What I know, Beloved, is this—that no matter how hard or easeful is the road and no matter what the destination holds for us, we walk our way together, you and I. We may long for clarity and even for the strength to wait for it, but in the meantime we will take our stops for breath along the way, sitting in shade when we may and drinking deeply from the icy stream, traveling always hand in hand no matter what the journey brings.

Maybe They *Don’t* Make ‘Em Like They Used To…

Happy Birthday, Dad!Photo: Classic Models

Today is my father-in-law’s natal anniversary. Though I’ve no doubt he sometimes feels his age and then some, as all of us do, he remains marvelously youthful in his wit and charm in general, and like a certain favorite toy car of a somewhat similar production date (one passed around by kids in our family for many happy years), has all the more appeal, truth be told, because of all the stories behind the few dents and scratches.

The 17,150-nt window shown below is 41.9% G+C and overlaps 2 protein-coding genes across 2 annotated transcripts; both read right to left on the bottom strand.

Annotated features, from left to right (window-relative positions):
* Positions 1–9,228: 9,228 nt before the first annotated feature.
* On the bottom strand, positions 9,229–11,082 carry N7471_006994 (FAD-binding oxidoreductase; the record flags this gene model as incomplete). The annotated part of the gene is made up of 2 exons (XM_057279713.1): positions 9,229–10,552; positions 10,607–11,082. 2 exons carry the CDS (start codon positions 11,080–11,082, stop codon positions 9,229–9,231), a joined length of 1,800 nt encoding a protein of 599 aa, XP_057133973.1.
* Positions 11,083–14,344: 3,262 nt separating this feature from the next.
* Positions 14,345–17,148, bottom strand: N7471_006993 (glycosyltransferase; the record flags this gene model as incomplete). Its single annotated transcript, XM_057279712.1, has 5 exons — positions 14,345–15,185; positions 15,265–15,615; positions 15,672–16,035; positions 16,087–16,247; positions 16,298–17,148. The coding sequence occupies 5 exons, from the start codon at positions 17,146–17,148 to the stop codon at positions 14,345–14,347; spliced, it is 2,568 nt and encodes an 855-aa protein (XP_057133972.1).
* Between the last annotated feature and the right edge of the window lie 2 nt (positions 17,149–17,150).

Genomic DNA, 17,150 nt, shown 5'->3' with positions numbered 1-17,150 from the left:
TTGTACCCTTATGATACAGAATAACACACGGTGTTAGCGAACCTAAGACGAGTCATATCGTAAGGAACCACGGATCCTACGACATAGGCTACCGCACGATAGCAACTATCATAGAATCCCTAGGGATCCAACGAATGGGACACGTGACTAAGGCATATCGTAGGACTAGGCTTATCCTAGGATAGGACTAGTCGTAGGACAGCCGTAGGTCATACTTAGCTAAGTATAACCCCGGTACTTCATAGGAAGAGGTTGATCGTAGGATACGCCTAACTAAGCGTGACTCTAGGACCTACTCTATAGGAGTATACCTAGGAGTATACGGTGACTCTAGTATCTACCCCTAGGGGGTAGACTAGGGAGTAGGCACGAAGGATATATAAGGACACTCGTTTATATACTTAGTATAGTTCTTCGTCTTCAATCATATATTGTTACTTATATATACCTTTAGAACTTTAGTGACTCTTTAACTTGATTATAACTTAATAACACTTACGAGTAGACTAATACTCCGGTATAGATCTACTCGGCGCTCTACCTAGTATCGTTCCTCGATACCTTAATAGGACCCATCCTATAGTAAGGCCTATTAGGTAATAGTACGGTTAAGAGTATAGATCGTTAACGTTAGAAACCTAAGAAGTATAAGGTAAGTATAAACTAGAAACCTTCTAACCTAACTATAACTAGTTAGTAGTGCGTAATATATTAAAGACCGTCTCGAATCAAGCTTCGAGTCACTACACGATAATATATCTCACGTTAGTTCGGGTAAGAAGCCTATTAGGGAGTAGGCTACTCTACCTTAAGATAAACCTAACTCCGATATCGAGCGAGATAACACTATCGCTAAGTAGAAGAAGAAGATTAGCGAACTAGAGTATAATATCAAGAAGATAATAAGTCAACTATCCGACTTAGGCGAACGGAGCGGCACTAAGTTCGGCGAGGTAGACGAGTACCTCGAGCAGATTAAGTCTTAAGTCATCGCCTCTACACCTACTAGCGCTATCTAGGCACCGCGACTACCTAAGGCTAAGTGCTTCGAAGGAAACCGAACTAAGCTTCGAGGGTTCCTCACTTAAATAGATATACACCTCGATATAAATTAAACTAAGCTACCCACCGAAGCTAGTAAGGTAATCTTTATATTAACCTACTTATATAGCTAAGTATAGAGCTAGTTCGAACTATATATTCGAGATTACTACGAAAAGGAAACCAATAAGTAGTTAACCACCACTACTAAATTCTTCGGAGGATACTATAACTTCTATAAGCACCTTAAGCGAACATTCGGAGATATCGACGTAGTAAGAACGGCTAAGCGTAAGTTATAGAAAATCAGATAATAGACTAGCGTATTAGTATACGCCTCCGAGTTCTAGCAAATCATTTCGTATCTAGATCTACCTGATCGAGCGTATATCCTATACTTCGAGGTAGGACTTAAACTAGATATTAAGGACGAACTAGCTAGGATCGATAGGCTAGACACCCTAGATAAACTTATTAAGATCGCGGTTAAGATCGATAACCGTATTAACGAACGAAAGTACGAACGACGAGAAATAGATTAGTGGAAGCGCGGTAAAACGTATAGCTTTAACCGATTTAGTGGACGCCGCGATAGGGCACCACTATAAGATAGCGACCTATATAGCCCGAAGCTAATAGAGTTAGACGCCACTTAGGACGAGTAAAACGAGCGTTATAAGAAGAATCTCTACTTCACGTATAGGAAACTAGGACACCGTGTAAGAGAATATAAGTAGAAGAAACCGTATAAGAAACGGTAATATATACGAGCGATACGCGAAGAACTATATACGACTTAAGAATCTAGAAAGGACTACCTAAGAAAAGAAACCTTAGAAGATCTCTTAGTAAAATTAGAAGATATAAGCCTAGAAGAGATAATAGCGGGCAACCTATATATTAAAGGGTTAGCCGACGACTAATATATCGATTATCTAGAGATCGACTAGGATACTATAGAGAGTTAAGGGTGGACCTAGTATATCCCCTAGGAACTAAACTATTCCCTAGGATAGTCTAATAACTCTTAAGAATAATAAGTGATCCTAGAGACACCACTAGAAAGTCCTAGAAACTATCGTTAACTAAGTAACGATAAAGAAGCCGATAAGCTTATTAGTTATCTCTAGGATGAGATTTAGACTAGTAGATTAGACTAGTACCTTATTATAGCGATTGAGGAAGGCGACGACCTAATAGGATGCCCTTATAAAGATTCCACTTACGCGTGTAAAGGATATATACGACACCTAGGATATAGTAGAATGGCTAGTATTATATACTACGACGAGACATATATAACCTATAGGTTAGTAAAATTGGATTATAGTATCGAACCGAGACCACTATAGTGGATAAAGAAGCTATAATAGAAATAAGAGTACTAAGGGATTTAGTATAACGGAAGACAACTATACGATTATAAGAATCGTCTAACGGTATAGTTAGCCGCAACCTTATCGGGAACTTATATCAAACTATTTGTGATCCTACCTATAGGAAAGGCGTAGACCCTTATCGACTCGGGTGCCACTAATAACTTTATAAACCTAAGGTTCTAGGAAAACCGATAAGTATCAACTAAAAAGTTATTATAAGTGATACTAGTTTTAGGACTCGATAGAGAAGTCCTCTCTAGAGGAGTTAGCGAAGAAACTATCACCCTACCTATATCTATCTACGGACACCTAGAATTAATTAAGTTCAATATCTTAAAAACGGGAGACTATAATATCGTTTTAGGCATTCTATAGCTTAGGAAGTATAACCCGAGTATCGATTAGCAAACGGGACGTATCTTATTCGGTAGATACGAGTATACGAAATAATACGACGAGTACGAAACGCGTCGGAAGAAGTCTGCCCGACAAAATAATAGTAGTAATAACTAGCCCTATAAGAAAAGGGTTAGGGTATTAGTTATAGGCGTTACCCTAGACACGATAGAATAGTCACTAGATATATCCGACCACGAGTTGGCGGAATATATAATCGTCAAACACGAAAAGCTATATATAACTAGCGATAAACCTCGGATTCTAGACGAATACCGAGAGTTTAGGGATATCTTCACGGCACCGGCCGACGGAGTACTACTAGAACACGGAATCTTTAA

Not only am I most fortunate among persons in having found life partnership with a best friend who suits me in ways I could never even have imagined, I got a fantastic package deal, his parents being from the beginning the best sort possible. I knew before I met them that they must be rather extraordinary to have produced such a dandy son who really liked, loved, and respected them, so I wasn’t all that nervous about the meeting, a fact all the more remarkable when you consider that I still struggled with a fairly extreme level of persistent anxiety at the time. I was more afraid of meeting my beloved’s then part-time housekeeper, an old-school German lady who clearly thought anyone hanging around with her adopted charge had better meet her rigorous standards. Maybe Irma paved the way to make Mom and Dad Sparks seem that much less intimidating. In any event, from that first time I met them I was quickly falling in love with them, too. In any case, it turned out that I had attached my heart not only to a great life partner but to a great life partner with great parents, who immediately became my parents along with the ones who gave me my birth.Photo: Elegance on Wheels